Saturday, December 2, 2023

At least 70% of Afghans struggle in poverty with no jobs: IOM

Immigration News

Fidel Rahmati
Fidel Rahmati
Fidai Rahmati is the editor and content writer for Khaama Press. You may follow him at Twitter @FidelRahmati

The International Organization for Migration (IOM) recently released a report saying that 70% of the Afghan population lives below the poverty line. This revelation sheds light on the dire economic conditions faced by the people of Afghanistan.

The organization said, “At least 70% of Afghans live below the poverty line and are jobless.” It continued, saying, “Amidst a collapsing economy, small and medium-sized businesses continue to lay off staff.”

The organization also warned on Tuesday on social media platform X and emphasized that “Time is running out, and Afghanistan cannot wait.”

Afghanistan’s soaring poverty rate profoundly impacts society, limiting access to essentials like food, clean water, healthcare, and education. Insufficient funds curtail individual and communal efforts to elevate living standards and break free from poverty’s vicious cycle.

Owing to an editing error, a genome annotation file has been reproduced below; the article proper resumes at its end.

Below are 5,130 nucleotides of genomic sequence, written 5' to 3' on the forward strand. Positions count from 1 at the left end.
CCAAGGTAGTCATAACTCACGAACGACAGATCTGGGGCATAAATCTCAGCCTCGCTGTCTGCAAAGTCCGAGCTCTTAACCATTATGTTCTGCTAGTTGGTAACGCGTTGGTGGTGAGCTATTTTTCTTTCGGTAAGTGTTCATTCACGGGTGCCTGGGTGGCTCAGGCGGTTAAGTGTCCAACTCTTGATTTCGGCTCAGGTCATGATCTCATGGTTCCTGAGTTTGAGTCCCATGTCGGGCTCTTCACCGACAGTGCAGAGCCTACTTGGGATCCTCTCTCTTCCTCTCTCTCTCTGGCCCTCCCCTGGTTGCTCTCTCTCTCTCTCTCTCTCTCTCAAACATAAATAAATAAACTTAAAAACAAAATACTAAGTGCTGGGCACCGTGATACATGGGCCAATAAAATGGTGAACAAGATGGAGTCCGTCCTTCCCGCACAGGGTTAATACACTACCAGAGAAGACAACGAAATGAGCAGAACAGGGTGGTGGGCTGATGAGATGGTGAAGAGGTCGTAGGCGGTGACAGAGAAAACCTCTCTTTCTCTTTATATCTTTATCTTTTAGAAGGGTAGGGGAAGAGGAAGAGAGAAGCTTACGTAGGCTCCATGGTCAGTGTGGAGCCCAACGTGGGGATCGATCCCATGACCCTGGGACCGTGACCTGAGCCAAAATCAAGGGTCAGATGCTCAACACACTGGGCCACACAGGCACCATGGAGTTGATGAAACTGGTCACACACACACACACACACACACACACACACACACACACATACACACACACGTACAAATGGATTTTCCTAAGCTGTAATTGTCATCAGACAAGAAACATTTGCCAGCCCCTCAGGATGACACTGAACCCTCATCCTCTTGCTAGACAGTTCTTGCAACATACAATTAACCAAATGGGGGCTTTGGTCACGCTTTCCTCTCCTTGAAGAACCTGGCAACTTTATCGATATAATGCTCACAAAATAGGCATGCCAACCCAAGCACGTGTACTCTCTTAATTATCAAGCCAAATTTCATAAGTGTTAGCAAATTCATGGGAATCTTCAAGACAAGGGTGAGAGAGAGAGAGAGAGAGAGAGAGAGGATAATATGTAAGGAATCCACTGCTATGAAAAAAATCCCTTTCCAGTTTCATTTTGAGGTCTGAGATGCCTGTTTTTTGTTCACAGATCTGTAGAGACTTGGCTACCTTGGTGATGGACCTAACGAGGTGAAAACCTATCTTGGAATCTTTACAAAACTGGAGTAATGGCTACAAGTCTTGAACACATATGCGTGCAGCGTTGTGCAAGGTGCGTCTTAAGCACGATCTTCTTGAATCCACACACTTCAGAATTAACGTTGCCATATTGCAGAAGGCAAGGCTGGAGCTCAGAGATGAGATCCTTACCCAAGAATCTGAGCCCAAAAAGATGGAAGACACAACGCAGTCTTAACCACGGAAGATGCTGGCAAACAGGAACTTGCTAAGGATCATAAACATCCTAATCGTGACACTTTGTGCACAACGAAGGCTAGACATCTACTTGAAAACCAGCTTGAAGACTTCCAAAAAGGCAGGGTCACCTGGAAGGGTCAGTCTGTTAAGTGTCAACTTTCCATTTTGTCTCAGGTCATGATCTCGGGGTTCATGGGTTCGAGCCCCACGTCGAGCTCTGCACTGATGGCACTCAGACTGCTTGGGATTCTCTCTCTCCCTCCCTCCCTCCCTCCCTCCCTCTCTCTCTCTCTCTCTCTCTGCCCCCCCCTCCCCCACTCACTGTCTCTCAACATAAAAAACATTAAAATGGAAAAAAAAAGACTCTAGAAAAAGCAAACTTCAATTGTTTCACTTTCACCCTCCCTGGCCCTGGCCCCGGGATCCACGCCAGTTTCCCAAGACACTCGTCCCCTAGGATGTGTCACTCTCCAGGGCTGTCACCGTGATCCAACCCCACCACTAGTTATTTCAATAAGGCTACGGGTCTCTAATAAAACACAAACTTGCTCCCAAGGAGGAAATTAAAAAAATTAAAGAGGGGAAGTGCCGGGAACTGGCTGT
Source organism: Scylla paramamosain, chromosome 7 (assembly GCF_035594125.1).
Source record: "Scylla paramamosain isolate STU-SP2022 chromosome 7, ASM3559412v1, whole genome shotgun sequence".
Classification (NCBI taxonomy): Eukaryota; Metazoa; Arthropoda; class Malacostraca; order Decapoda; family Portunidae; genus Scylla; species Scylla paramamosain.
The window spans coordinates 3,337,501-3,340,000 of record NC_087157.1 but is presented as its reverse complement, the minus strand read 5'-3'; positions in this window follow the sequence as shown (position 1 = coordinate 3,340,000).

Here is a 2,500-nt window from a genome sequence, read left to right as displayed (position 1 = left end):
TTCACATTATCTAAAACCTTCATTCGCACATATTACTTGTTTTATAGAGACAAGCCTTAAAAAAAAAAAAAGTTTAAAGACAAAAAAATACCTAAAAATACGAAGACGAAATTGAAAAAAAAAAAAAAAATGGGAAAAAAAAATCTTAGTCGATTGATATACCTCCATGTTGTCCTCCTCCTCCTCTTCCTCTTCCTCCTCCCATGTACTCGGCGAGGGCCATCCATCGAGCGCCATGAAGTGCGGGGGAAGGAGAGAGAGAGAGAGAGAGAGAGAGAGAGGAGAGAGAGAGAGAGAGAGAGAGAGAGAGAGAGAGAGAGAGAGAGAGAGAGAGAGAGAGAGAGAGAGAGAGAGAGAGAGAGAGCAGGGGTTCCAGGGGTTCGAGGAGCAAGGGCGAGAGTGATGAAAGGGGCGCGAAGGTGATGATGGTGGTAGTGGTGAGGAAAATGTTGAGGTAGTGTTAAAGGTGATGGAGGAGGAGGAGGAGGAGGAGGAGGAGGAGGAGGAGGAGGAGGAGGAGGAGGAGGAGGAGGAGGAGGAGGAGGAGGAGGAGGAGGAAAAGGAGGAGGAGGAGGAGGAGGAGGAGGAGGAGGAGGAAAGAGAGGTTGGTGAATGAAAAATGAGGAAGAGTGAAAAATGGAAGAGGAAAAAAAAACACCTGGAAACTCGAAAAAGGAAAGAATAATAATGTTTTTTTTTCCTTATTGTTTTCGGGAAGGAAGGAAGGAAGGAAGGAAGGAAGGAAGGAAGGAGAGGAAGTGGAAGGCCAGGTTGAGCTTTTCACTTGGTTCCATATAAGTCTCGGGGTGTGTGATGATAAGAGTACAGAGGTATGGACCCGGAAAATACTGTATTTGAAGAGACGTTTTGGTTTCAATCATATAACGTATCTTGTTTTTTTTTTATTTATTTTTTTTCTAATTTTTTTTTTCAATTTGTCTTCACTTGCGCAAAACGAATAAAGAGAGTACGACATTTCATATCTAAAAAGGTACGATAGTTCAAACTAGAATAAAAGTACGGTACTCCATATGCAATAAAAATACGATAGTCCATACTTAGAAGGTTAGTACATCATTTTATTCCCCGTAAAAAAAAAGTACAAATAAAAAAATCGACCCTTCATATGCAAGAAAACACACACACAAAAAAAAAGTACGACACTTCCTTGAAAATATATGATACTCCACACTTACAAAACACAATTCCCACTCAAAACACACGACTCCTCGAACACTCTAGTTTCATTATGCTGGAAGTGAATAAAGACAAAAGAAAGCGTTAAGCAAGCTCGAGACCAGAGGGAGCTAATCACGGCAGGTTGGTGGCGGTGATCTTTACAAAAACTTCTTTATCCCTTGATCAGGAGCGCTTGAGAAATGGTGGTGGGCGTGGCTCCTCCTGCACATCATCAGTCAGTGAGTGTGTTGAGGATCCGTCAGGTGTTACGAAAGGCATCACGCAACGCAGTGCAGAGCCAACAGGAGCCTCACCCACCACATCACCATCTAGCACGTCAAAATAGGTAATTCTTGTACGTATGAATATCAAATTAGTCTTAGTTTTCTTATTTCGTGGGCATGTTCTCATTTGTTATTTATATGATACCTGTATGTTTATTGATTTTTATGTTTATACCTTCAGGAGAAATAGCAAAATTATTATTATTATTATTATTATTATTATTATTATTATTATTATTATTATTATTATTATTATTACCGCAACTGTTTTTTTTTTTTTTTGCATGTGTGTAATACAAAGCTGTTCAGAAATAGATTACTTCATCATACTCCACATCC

Previously, the United Nations noted the Taliban administration’s resurgence heightened the demand for Afghan humanitarian aid.

Meanwhile, reports indicate that the de facto administration’s establishment led to the loss of approximately 900,000 jobs and a significant surge in the need for aid.

In addition, the United Nations Office for the Coordination of humanitarian affairs reported a stark rise in Afghanistan’s needy population, increasing from 6.3 million in 2019 to 28 3 million in 2023.

According to the 2023 report, the United Nations presented contrasting data to those released by the International Organization of Migration (IOM). The report said that following the Taliban’s rise to power, Afghanistan’s official economy experienced a significant and devastating decline, with an estimated 95-97 per cent of the population now living below the poverty line.

Amid the current humanitarian crisis, the Taliban administration has enforced stringent constraints on women’s involvement in aid agencies and local organizations. This has further worsened the already dire humanitarian situation.

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